Bacterial pest Xylella fastidiosa, which restricts water movement in plants, has caused devastation in mainland Europe, wiping out entire groves of ancient olive trees in Italy.
And it is only a matter of time before the disease is introduced to the UK on imported plants, the Royal Horticultural Society (RHS) said.
Garden favourites, including lavender, hebe, rosemary and flowering cherry are among the 350 types of plants at high risk of infection.
Gerard Clover, head of plant health at the Royal Horticultural Society, said: “Xylella is a game-changer for gardeners and the horticultural industry and it is vital that we understand its potential impact.
“Xylella is in a bit of a class of its own, because it kills plants, has insect vectors and such a broad host range.
“The RHS views the threat of Xylella as a pivotal point in the future of plant health in the UK and as such we have opted to increase our plant health provisions to counter the threat from the bacteria as well as the myriad of other pests and disease knocking at the garden gate.”
Mr Clover warned the disease could have a “fundamental” effect on gardens.
Originally from North and South America, Xylella is thought to have arrived in Europe on imported plants.
It can be transmitted by insects, making it easier to spread and infected plants may show no symptoms of the disease.
Experts urged people to buy plants that are grown in the UK and report potential cases of the disease to the Environment Department (Defra).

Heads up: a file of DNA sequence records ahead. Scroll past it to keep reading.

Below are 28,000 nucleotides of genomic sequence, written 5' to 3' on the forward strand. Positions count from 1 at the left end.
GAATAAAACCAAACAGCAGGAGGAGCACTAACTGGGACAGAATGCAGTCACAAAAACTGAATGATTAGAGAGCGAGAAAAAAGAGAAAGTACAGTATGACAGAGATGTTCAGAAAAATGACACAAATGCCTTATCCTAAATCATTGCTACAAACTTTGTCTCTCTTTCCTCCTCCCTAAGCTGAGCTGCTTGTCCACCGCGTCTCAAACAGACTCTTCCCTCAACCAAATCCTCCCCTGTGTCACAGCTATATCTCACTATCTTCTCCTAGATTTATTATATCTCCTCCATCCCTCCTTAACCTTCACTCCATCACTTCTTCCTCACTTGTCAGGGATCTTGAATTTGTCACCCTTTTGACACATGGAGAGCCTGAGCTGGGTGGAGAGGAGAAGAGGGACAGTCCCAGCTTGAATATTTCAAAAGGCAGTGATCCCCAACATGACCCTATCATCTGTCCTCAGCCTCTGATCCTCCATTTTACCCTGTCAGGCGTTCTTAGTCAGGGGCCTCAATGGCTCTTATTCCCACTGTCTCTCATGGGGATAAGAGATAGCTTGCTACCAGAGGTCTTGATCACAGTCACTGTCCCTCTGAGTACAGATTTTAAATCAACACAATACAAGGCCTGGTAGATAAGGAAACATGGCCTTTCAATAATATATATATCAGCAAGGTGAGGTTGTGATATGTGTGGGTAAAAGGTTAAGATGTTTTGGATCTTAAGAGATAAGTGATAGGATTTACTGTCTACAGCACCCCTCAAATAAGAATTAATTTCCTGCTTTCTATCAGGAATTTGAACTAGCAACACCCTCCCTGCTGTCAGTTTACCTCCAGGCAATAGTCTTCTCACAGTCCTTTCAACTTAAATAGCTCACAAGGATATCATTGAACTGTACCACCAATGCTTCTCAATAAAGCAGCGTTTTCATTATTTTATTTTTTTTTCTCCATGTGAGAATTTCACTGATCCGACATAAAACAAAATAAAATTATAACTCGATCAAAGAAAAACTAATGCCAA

The European Commission approved greater protection against the spread of Xylella after Environment Secretary Michael Gove urged Brussels to bring in tougher measures including more checks on high-risk plants as they move between countries.
A spokesman for the Environment Department (Defra) said the threat that diseases such as Xylella posed was a “very real and growing concern”.
“That is why this year we have pressed hard at EU level for increased protections against Xylella, in order to prevent the devastating disease reaching our shores, and these were approved in October and came into force this month,” he said.
“When we leave the EU we will also have an opportunity to examine all our national biosecurity measures on plant imports to ensure they are as robust as possible to protect the UK against diseases like Xylella.”